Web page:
• A63B37/0024Materials other than ionomers or polyurethane
    • AHUMAN NECESSITIES
    • A63SPORTS; GAMES; AMUSEMENTS
    • A63BAPPARATUS FOR PHYSICAL TRAINING, GYMNASTICS, SWIMMING, CLIMBING, OR FENCING; BALL GAMES; TRAINING EQUIPMENT
    • A63B37/00Solid balls; Rigid hollow balls; Marbles
    • A63B37/0003Golf balls
    • A63B37/0023Covers
    • A63B37/0029Physical properties
    • A63B37/0031Hardness
    • AHUMAN NECESSITIES
    • A63SPORTS; GAMES; AMUSEMENTS
    • A63BAPPARATUS FOR PHYSICAL TRAINING, GYMNASTICS, SWIMMING, CLIMBING, OR FENCING; BALL GAMES; TRAINING EQUIPMENT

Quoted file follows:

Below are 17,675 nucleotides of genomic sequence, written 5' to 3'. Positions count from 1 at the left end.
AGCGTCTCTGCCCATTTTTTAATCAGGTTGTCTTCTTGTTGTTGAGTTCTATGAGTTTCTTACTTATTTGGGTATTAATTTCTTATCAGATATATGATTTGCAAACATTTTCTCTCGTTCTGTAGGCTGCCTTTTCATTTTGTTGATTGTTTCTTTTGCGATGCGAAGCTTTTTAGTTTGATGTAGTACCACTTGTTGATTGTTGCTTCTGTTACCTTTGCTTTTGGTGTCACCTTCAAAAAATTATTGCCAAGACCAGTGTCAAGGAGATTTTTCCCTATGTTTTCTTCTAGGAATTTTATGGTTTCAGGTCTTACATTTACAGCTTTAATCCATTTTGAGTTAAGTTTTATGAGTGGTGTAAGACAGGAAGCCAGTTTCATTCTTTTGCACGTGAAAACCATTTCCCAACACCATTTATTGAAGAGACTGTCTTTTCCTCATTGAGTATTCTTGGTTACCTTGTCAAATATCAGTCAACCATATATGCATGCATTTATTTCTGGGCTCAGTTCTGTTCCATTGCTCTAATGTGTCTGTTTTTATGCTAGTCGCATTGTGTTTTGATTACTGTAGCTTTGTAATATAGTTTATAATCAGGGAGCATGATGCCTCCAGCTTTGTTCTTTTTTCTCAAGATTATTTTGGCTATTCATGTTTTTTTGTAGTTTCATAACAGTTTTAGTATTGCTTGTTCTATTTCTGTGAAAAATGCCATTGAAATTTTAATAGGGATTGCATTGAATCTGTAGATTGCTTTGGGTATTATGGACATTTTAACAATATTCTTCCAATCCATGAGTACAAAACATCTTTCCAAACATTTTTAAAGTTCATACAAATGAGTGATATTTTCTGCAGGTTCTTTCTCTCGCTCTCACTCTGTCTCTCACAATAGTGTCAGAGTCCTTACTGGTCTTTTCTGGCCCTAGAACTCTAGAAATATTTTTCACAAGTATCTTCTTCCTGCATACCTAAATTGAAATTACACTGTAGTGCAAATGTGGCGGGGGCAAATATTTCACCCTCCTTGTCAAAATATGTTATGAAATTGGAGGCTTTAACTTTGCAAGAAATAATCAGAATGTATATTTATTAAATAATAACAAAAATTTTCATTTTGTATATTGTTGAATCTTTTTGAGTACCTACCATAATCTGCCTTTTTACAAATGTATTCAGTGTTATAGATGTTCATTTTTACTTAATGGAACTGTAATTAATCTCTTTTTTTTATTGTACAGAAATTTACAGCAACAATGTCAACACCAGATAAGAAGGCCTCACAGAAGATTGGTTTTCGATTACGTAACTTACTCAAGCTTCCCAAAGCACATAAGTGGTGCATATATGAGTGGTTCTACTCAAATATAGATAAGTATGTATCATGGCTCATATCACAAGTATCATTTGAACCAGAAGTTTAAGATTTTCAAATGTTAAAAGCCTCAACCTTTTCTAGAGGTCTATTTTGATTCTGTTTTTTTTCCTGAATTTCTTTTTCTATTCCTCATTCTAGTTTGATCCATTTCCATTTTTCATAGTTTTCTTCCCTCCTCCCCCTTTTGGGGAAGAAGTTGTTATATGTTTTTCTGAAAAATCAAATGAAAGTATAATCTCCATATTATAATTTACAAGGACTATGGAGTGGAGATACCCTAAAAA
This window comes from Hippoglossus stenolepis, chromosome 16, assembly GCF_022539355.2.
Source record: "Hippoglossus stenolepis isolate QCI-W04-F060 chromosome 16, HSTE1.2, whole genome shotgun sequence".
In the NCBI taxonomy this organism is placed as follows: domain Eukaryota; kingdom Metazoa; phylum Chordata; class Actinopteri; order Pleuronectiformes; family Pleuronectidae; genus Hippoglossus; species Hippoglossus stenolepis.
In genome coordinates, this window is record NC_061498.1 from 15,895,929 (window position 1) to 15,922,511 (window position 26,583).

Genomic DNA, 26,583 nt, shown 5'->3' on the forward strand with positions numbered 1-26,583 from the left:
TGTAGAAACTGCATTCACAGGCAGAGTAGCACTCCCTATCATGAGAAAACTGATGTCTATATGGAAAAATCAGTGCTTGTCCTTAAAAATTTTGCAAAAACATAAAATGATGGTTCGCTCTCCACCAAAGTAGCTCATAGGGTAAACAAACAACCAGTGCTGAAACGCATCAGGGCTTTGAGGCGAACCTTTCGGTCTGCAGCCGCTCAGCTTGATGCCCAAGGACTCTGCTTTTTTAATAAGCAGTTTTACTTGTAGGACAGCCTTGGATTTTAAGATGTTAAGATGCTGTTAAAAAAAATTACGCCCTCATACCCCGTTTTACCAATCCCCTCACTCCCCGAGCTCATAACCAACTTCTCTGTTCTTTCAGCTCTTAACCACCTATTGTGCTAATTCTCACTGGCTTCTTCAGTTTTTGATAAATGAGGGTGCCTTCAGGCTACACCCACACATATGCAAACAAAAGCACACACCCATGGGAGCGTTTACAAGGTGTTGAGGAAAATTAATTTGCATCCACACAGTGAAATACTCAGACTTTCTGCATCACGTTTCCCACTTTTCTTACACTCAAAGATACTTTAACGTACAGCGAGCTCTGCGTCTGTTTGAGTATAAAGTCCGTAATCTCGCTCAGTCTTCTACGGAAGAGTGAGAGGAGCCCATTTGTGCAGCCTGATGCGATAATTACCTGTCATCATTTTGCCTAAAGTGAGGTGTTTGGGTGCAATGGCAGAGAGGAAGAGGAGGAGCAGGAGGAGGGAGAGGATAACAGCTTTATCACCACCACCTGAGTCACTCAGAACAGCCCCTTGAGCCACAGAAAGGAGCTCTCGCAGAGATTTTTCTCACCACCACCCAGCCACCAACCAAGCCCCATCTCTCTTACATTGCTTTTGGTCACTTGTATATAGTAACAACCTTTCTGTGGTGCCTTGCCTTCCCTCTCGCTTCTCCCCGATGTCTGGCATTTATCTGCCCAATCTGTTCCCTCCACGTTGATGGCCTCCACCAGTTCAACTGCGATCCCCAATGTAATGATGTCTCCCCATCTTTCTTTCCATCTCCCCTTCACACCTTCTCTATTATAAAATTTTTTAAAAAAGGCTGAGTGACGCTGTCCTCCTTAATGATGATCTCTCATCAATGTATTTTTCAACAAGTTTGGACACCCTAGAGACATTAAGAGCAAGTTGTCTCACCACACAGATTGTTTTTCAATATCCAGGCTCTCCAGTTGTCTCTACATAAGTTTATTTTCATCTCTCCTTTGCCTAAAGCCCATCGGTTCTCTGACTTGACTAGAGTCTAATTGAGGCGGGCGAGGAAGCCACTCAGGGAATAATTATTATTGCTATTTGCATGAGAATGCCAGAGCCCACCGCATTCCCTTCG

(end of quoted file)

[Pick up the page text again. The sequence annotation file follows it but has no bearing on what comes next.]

• A63B37/00Solid balls; Rigid hollow balls; Marbles
    • A63B37/0003Golf balls
    • A63B37/0023Covers
    • A63B37/0029Physical properties
    • A63B37/0036Melt flow rate [MFR]
    • AHUMAN NECESSITIES
    • A63SPORTS; GAMES; AMUSEMENTS
    • A63BAPPARATUS FOR PHYSICAL TRAINING, GYMNASTICS, SWIMMING, CLIMBING, OR FENCING; BALL GAMES; TRAINING EQUIPMENT
    • A63B37/00Solid balls; Rigid hollow balls; Marbles
    • A63B37/0003Golf balls
    • A63B37/005Cores
    • A63B37/0051Special materials other than polybutadienes; Special construction
    • AHUMAN NECESSITIES
    • A63SPORTS; GAMES; AMUSEMENTS
    • A63BAPPARATUS FOR PHYSICAL TRAINING, GYMNASTICS, SWIMMING, CLIMBING, OR FENCING; BALL GAMES; TRAINING EQUIPMENT
    • A63B37/00Solid balls; Rigid hollow balls; Marbles
    • A63B37/0003Golf balls
    • A63B37/005Cores
    • A63B37/006Physical properties
    • A63B37/0062Hardness
    • AHUMAN NECESSITIES
    • A63SPORTS; GAMES; AMUSEMENTS